Counting at KituwahWritten by Don Hendershot
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This year was the 15th annual Great Backyard Bird Count, a citizen-science project created by Cornell Lab of Ornithology and National Audubon Society. The count took place between Feb. 17 and Feb. 20. For the past seven or eight years I have used the Great Backyard Bird Count (GBBC) as an excuse to visit my old stomping grounds in Northeast Louisiana. I would go over, spend the weekend visiting friends and take one day to count birds at Black Bayou Lake National Wildlife Refuge in Monroe. This year I couldn’t make the trip over due to a change in work schedule and a few too many logistical speed bumps. I could, however, squeeze a few hours of birding in this past Saturday afternoon so I slipped away to Kituwah for a little avian accounting.
Kituwah is about 300 acres along the Tuckasegee River in Swain County. It was purchased by the Eastern Band of Cherokee Indians in 1996 and is the historic site of the Band’s revered mother town. Tribal members farm small plots on the site and it is open to the public from sunup to sundown.
I was walking along the railroad tracks at Kituwah, moments after arriving, when a dry raspy “kehesch!” made me think I had stepped through a portal to my Louisiana home. I turned in time to see the robin-sized, brown and white projectile catapult straight up above the winter-brown grasses, poop and zigzag outta there like a NASCAR driver after a tire change. Another step, another kehesch! and then another till five Wilson’s snipe had popped up and taken off like a band of drunken banshees trying to decide which way to go. The erratic zigzag flight probably evolved as a way to deter aerial predators but it has been a boon to Winchester and other ammunition makers as rattled hunters, with shotguns wagging this way and that blast away into empty space.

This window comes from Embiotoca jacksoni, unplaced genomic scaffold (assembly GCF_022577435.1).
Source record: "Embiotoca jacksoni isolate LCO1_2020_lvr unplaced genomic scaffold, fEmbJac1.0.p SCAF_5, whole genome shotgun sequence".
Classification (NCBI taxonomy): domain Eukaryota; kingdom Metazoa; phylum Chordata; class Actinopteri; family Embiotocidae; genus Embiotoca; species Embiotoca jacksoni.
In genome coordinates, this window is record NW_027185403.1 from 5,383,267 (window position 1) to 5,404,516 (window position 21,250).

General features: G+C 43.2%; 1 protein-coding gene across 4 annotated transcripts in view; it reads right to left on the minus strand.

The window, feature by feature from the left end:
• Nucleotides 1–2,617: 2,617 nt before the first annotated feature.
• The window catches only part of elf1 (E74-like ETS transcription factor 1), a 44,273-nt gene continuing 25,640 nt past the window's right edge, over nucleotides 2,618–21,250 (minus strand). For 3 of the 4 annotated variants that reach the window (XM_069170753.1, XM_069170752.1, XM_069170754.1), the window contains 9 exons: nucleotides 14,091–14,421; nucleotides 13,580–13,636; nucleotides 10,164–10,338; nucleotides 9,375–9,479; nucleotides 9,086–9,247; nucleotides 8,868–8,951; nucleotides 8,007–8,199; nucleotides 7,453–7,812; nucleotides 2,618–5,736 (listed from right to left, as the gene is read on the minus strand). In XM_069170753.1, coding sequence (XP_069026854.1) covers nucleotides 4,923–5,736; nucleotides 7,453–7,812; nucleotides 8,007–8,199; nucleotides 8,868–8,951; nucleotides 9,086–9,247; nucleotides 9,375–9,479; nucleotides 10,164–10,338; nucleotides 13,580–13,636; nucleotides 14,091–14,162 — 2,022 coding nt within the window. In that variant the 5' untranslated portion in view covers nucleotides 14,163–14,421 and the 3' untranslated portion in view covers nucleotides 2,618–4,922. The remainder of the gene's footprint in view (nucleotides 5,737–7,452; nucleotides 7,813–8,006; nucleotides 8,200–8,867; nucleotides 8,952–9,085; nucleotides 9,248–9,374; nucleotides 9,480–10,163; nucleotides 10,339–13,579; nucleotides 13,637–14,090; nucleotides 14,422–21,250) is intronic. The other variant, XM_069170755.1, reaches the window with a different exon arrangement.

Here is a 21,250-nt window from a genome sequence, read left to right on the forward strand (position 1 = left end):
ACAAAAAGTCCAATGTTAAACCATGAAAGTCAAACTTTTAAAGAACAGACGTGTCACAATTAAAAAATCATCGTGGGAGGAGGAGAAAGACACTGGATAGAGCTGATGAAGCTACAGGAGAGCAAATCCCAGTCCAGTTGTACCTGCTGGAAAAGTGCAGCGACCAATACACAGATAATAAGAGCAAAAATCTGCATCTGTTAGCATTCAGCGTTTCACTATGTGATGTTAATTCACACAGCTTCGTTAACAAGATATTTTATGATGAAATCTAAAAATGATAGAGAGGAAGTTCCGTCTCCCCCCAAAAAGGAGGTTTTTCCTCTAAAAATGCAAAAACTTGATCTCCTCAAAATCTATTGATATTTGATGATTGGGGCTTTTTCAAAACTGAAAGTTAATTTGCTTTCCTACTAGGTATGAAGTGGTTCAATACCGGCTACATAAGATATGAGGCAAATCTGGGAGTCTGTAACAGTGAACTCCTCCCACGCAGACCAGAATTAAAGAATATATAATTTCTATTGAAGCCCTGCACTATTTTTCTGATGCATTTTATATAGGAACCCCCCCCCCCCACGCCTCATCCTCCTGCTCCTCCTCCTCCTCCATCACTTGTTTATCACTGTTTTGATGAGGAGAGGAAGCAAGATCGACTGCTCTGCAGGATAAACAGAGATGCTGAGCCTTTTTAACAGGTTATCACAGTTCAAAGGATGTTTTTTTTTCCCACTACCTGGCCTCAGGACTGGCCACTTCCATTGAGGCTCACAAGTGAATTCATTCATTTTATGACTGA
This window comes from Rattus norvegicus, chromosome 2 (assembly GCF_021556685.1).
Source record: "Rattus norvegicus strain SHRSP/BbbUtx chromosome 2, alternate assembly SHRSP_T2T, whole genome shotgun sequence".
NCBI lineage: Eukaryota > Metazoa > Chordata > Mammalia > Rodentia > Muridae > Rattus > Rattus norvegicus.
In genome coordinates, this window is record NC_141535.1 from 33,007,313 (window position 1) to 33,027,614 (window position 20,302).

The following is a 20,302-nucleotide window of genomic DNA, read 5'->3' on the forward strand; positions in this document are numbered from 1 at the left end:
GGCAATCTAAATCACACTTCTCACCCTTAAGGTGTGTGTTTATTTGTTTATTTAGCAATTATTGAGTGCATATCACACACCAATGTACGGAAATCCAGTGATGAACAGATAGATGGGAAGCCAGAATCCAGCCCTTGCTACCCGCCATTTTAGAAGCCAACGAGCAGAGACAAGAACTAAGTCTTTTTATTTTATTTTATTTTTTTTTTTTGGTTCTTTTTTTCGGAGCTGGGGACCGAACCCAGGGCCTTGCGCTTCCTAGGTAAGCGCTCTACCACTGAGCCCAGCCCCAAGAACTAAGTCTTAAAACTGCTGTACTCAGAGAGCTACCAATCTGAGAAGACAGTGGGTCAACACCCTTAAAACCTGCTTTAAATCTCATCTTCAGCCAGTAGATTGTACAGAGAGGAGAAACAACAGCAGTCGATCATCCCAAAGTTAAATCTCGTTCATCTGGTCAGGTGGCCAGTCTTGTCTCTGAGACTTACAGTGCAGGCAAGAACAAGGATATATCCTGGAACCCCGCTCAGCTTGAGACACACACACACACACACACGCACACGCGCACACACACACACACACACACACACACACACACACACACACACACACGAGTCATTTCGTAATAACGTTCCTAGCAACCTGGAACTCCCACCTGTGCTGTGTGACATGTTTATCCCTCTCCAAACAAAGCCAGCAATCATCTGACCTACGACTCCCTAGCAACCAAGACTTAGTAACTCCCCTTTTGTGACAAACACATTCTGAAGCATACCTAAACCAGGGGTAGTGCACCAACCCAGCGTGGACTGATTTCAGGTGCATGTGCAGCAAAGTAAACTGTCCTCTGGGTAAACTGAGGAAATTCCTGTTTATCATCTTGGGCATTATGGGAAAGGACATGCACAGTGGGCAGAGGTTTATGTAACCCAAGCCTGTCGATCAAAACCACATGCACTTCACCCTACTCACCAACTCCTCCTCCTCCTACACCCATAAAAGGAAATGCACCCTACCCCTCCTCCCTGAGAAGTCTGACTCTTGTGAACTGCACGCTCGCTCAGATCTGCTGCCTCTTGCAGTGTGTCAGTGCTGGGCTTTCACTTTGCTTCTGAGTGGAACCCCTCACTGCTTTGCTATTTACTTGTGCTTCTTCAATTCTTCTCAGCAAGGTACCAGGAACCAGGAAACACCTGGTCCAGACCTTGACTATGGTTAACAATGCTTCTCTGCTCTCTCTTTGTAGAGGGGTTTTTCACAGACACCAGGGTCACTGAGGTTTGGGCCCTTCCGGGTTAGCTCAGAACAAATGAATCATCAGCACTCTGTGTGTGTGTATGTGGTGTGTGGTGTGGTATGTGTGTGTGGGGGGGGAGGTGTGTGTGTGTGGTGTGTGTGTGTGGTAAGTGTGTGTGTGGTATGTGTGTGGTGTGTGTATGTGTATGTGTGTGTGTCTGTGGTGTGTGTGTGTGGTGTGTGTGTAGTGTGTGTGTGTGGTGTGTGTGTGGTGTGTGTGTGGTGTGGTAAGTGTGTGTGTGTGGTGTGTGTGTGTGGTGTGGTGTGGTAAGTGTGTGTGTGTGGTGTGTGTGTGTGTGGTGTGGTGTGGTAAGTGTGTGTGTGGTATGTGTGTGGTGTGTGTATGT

Used to be a snipe was a snipe was a snipe, and all were considered subspecies of the common snipe, Gallinago gallinago, the European and Asian version. But recently the Wilson’s snipe, Gallinago delicata, of the America’s was split and elevated to species status.
Now you don’t have to go south to find Wilson’s snipe in the winter. A few overwinter in the northern tier of states and there is a resident West Coast population that reaches into Canada. However, they are more common in the South in the winter and some migrate all the way to South America. They are common winter residents in the marshes, farmlands and rice fields of Louisiana.
I encountered two other species that could have easily been recorded at Black Bayou. In one wet thicket near the main canal that traverses Kituwah I flushed an American woodcock. This whirling dervish popped up like it was ready for blast off – then just as abruptly changed its mind and floated back down to earth on the other side of the thicket. I hope I get a chance to take the girls over one evening soon and catch this species’ amazing aerial courtship display.
The third marshy species I found at Kituwah was a northern harrier – the “marsh hawk” of my Louisiana youth. This buoyant flier glides effortlessly a few feet above ground over marsh and/or farmland to suddenly pounce or fall from the sky, on unsuspecting prey like small rodents or birds.
The northern harrier has a more rounded or disc-shaped face than most hawks that is owl-like in form and function. The feathers around its face help direct sound to its ears allowing the harrier to hear its prey much like owls do.
Females and immatures are brown with a large white rump patch. The male is an exquisite slate-gray leading to its colorful colloquial moniker – the gray ghost.
All in all it was a wonderful and relaxing GBBC. Not high numbers – 37 species – but not bad for a few winter hours. Sparrows ruled the day as far as species, they included song, swamp, chipping, field, fox, white-crowned, white-throated and savannah.